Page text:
Failure to Testify


From McClung’s Texas Pattern Jury Charges:

You are instructed that our law provides that the failure of the defendant to testify shall not be taken as a circumstance against him, and during your deliberations you must not allude to, comment on, or discuss the failure of the defendant to testify in this cause, nor will you refer to or discuss any matter not before you in evidence.

How is it even conceivable that we should allow a court, when talking to jurors, to describe a defendant’s election not to testify — the exercise of one of the rights that we, as defenders, hold sacred — as a “failure”?

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0 responses to “Failure to Testify”

  1. So do you object to that instruction and request wording that suggests a defendant’s “refusal” or “invocation of his right”??

    Honestly, it has never crossed my mind, so I’m curious.

  2. McClung’s has an alternative, using “election not to testify”, which I think is less poisonous language.

    Our law provides that a defendant may testify in his own behalf if he elects to do so. This, however, is a privilege accorded a defendant, and in the event he elects not to testify, that fact cannot be taken as a circumstance against him. In this case, the defendant has elected not to testify, and you are instructed that you cannot and must not refer or allude to that fact throughout your deliberations or take it into consideration for any purpose whatsoever as a circumstance against the defendant.

  3. Here in Tennessee, our pattern says: “The Defendant has not taken the stand to testify as a witness but ou shall place no significance on this fact. The defendant is presumed innocent and the burden is on the state to prove [his or her]guilt beyond a reasonable doubt. [The defendant] is not required to take the stand in [his or her] own behalf and [his or her] election not to do so cannot be considered for anypurpose against [him or her], nor can any inference be drawn from such fact.” T.P.I. Crim. 43.03
    Our previous instruction used the “failure to testify” language. I began objecting to that language several years ago and the local judges began changing the language in the old pattern instruction to the “election not to testify” language and it eventually worked its way into the new pattern instruction.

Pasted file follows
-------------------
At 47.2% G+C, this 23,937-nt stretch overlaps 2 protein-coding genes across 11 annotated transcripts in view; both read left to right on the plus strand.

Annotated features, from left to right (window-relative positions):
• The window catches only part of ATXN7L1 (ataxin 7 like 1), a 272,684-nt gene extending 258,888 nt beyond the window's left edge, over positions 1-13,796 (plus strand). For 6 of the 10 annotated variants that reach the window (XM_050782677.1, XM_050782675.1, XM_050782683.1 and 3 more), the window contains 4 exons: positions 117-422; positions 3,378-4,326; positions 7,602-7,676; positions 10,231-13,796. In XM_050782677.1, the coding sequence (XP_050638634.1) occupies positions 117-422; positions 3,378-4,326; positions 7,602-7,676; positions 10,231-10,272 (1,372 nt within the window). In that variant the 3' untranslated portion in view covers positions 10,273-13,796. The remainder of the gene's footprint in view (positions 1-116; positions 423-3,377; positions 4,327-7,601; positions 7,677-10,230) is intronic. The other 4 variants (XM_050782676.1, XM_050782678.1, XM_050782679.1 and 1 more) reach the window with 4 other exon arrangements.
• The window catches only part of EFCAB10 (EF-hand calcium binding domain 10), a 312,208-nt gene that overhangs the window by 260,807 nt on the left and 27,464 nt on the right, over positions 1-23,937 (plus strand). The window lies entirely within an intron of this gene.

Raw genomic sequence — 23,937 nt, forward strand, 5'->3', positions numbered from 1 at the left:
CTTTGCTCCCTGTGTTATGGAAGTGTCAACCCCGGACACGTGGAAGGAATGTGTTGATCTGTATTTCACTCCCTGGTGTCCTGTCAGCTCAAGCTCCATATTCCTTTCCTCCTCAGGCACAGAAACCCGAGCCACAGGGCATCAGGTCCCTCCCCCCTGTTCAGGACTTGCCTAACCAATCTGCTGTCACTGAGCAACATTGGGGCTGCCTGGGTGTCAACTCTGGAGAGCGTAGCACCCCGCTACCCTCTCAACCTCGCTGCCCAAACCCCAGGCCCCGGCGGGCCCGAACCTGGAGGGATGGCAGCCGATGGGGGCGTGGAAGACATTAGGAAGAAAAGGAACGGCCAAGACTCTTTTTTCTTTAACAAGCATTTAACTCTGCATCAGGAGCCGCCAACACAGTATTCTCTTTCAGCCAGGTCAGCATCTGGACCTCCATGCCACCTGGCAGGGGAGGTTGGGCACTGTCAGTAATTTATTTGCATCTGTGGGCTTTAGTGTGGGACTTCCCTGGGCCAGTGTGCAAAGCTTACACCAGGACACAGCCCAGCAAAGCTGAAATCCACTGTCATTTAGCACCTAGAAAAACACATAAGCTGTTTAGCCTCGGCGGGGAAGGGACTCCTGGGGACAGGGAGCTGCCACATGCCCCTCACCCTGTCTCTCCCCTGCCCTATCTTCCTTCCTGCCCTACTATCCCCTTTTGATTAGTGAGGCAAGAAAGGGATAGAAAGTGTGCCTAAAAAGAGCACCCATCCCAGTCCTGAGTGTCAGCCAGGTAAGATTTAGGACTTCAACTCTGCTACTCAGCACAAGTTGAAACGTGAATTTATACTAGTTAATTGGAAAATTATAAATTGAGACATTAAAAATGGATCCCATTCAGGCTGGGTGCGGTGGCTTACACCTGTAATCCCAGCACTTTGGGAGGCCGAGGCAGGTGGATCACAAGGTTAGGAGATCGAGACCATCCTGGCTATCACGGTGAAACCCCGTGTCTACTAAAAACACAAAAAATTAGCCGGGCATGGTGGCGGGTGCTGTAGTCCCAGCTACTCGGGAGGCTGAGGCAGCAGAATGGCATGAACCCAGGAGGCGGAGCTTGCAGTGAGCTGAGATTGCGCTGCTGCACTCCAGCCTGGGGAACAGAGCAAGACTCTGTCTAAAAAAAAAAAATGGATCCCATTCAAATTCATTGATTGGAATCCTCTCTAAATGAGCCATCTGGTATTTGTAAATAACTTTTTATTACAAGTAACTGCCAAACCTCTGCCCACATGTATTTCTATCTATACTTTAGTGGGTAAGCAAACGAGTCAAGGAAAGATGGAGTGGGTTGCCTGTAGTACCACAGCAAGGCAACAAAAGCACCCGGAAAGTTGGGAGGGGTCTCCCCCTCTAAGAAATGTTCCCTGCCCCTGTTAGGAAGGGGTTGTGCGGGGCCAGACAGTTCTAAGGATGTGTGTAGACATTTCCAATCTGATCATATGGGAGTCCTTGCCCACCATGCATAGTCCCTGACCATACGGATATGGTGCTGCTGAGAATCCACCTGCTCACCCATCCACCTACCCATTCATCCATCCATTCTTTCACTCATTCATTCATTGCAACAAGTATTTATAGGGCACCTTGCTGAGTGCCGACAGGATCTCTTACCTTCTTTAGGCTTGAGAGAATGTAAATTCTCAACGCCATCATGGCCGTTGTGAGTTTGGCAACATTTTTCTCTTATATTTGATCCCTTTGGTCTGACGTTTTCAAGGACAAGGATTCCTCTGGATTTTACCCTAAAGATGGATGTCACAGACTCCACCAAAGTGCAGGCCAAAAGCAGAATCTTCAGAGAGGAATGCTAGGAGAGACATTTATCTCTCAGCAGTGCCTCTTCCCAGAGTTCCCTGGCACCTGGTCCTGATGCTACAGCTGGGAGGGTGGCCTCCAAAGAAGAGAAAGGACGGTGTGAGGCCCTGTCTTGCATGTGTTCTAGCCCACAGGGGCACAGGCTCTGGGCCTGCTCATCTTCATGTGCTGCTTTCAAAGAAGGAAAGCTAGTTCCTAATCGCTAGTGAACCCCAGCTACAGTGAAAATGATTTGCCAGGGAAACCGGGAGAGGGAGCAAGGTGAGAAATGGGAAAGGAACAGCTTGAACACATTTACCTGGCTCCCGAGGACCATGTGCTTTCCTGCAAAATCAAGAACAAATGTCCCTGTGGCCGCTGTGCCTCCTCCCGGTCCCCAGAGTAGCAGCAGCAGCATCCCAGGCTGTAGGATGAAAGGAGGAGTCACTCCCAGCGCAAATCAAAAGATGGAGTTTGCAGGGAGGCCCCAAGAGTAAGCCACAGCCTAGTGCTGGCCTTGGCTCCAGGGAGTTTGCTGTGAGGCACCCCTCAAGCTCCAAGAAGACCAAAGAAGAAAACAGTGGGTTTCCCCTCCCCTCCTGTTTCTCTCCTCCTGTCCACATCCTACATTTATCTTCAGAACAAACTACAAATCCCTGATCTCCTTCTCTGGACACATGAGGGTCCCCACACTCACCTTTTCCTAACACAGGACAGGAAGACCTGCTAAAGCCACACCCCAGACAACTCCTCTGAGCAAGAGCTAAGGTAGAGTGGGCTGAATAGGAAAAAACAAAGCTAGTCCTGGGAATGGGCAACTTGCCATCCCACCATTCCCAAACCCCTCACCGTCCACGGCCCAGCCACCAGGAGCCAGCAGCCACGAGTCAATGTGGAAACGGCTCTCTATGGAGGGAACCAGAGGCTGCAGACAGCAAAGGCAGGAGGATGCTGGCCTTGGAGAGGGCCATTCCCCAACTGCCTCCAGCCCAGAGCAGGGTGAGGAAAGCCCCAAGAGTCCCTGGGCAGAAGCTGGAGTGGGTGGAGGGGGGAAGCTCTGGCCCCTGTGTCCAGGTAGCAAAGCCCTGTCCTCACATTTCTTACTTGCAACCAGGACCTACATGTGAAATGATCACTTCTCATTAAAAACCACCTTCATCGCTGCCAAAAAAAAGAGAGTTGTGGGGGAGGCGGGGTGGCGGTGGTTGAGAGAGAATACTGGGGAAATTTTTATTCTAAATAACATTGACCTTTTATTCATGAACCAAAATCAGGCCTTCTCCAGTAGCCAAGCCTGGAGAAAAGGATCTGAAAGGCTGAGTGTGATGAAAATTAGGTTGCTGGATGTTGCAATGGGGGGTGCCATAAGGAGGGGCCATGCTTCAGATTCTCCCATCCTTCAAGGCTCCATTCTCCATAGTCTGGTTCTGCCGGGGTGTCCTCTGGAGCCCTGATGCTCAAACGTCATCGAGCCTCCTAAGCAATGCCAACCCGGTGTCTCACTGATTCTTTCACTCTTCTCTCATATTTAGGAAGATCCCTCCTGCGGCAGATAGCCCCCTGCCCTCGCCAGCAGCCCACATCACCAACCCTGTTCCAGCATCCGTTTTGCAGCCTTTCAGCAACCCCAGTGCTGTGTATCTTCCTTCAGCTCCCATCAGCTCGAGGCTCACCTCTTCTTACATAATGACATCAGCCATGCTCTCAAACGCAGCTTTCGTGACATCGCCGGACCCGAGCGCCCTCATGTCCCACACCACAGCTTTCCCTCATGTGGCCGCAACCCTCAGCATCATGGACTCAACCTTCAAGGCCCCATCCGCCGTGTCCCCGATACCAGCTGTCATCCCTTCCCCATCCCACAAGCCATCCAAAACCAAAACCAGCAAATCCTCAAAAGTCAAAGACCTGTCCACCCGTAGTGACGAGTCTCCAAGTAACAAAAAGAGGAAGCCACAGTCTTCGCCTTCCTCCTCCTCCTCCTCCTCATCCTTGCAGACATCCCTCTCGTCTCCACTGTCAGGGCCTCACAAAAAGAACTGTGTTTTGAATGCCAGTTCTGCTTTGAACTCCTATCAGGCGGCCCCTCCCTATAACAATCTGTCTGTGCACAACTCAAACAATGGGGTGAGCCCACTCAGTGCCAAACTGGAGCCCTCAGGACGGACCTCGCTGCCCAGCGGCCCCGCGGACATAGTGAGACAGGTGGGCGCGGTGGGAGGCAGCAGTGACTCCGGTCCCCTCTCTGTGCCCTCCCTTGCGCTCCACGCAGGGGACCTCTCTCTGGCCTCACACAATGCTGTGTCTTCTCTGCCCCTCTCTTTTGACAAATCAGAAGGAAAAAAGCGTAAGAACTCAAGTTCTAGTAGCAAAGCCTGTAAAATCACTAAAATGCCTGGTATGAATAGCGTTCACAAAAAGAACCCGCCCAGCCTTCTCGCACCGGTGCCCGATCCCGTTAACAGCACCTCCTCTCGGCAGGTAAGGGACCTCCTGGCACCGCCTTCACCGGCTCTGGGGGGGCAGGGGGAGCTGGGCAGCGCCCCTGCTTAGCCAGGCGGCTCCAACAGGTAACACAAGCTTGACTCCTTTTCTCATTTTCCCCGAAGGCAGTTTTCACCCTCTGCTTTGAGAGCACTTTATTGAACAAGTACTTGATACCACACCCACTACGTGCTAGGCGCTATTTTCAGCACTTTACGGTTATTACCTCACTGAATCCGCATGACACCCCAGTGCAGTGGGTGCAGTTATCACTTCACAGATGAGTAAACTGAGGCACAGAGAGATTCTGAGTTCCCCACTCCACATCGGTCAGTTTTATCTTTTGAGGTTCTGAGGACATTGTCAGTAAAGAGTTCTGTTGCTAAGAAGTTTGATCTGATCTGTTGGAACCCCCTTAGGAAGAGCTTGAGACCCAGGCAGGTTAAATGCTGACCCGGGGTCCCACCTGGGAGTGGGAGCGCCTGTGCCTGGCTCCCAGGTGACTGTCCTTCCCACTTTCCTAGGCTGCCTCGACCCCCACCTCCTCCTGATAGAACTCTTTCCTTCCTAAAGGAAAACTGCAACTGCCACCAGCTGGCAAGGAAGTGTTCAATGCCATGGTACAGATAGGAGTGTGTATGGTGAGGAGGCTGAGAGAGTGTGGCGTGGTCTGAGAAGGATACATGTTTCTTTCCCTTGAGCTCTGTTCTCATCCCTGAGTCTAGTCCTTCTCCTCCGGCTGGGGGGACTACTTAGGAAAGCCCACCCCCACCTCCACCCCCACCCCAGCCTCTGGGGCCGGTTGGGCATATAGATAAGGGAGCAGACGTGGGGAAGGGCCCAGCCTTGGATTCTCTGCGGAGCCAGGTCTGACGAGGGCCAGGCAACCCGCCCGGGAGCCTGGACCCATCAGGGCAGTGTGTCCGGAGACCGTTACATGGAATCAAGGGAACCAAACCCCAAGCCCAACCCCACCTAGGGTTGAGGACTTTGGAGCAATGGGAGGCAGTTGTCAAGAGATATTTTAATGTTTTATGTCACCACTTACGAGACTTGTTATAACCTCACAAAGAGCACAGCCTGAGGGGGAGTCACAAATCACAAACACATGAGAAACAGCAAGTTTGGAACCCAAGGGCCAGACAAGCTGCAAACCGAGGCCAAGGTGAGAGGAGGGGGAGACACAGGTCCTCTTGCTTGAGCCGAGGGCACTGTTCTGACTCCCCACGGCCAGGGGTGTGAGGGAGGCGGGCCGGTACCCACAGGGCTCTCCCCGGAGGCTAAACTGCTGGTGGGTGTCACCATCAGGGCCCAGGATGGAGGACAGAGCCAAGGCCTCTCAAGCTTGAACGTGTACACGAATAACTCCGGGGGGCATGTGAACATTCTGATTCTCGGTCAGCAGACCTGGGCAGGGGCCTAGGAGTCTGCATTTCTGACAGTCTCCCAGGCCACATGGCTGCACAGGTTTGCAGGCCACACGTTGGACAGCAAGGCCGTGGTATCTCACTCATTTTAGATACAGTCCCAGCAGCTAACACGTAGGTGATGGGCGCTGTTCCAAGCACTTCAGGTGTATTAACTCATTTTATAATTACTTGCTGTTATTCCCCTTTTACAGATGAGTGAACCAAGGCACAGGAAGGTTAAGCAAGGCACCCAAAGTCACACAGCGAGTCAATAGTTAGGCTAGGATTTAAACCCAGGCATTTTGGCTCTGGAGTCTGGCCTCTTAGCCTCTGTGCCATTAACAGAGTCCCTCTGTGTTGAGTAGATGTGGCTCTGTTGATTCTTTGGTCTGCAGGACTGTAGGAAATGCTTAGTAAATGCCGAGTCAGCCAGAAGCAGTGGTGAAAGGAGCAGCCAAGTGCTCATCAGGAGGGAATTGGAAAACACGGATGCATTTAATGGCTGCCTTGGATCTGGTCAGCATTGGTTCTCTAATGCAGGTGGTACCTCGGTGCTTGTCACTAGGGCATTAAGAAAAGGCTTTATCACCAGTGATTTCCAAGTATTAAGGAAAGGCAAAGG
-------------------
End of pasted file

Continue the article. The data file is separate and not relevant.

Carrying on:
4. I hadn’t noticed this before I read your post, but Nebraska’s instruction (which is in bold caps and is read to the jury) is titled “Def’s FAILURE to testify” as well.

    There is also no mention of the source of the privilege, but the comment says “the committee left mention of the Constitution to argument of counsel.”

    In other words, it looks like we need to start arguing both for a mention of this as being a “Constitutional” right and objecting to it being called a “failure.”

    My former boss is arguing a death penalty case right now and I’m sure defendant won’t testify, meaning that the jury will hear about his “failure.” I’m going to blog about this and pass it along, as it’s probably not too late to change it.

    Thanks for spotting this.

  5. I generally don’t have the instruction given at all. The jury has heard in voir dire already that they can’t hold it against defendants who “don’t testify”, and i don’t like highlighting the issue so i generally advise clients not to have the instruction given. (I practice in Pennsylvania).

  6. Thanks, Randall and David, for your comments.

    Marissa, my guess is that juries naturally want to hold people’s silence against them, so it’s better to tell them more often not to do so, but the idea that it might be better not to is a provocative one.

  7. I’m with Marissa on this (for the most part). Since there’s no good way to explain the “failure”, I really don’t want it highlighted. It’s always there either way, but why remind them of it when I’m busy trying to remind them of things that are good for me rather than bad for me.

    But this isn’t an absolute rule. There are always variations that compel a change in position.

  8. Mark – You’re right that juries want to hold it against a defendant who doesn’t testify. My experience has been that this is a pretty deeply-held belief (particularly in child sex cases, which is a large part of my trials) that a jury instruction does nothing to alleviate. Hence the no instruction practice.

  9. (Sorry, but i should have added that Pennsylvania’s standard instruction reads as follows:
    It is entirely up to the defendant in every criminal trial whether or not to testify. [He] [She] has an absolute right founded on the Constitution to remain silent. You must not draw any inference of guilt, or any other inference adverse to the defendant, from the fact that [he] [she] did not testify.)

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